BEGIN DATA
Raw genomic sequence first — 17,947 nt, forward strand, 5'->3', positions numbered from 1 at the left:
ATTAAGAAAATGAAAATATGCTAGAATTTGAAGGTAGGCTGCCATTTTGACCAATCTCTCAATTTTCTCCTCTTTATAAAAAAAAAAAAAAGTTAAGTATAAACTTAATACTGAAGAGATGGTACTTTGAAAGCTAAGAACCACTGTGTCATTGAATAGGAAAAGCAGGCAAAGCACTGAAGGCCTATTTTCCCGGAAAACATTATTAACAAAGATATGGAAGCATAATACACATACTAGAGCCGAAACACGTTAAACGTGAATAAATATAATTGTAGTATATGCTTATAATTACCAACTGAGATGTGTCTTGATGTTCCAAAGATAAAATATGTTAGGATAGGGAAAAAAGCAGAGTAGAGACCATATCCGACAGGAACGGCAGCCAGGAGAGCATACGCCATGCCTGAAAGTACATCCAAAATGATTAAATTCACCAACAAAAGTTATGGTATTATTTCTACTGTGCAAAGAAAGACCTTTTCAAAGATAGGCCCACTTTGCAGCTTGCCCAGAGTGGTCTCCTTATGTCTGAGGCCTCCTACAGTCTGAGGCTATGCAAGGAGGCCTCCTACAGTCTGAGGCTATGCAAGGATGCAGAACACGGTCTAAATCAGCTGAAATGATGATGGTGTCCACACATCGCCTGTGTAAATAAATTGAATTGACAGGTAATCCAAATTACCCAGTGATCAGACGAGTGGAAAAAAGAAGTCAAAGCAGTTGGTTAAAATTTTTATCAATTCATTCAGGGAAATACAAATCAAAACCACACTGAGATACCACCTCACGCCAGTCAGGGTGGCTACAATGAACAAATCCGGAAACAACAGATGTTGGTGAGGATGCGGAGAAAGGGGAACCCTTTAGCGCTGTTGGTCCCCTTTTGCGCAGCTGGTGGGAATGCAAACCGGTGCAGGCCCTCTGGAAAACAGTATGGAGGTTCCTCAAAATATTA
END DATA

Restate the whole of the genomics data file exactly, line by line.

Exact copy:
Raw genomic sequence first — 17,947 nt, forward strand, 5'->3', positions numbered from 1 at the left:
ATTAAGAAAATGAAAATATGCTAGAATTTGAAGGTAGGCTGCCATTTTGACCAATCTCTCAATTTTCTCCTCTTTATAAAAAAAAAAAAAAGTTAAGTATAAACTTAATACTGAAGAGATGGTACTTTGAAAGCTAAGAACCACTGTGTCATTGAATAGGAAAAGCAGGCAAAGCACTGAAGGCCTATTTTCCCGGAAAACATTATTAACAAAGATATGGAAGCATAATACACATACTAGAGCCGAAACACGTTAAACGTGAATAAATATAATTGTAGTATATGCTTATAATTACCAACTGAGATGTGTCTTGATGTTCCAAAGATAAAATATGTTAGGATAGGGAAAAAAGCAGAGTAGAGACCATATCCGACAGGAACGGCAGCCAGGAGAGCATACGCCATGCCTGAAAGTACATCCAAAATGATTAAATTCACCAACAAAAGTTATGGTATTATTTCTACTGTGCAAAGAAAGACCTTTTCAAAGATAGGCCCACTTTGCAGCTTGCCCAGAGTGGTCTCCTTATGTCTGAGGCCTCCTACAGTCTGAGGCTATGCAAGGAGGCCTCCTACAGTCTGAGGCTATGCAAGGATGCAGAACACGGTCTAAATCAGCTGAAATGATGATGGTGTCCACACATCGCCTGTGTAAATAAATTGAATTGACAGGTAATCCAAATTACCCAGTGATCAGACGAGTGGAAAAAAGAAGTCAAAGCAGTTGGTTAAAATTTTTATCAATTCATTCAGGGAAATACAAATCAAAACCACACTGAGATACCACCTCACGCCAGTCAGGGTGGCTACAATGAACAAATCCGGAAACAACAGATGTTGGTGAGGATGCGGAGAAAGGGGAACCCTTTAGCGCTGTTGGTCCCCTTTTGCGCAGCTGGTGGGAATGCAAACCGGTGCAGGCCCTCTGGAAAACAGTATGGAGGTTCCTCAAAATATTA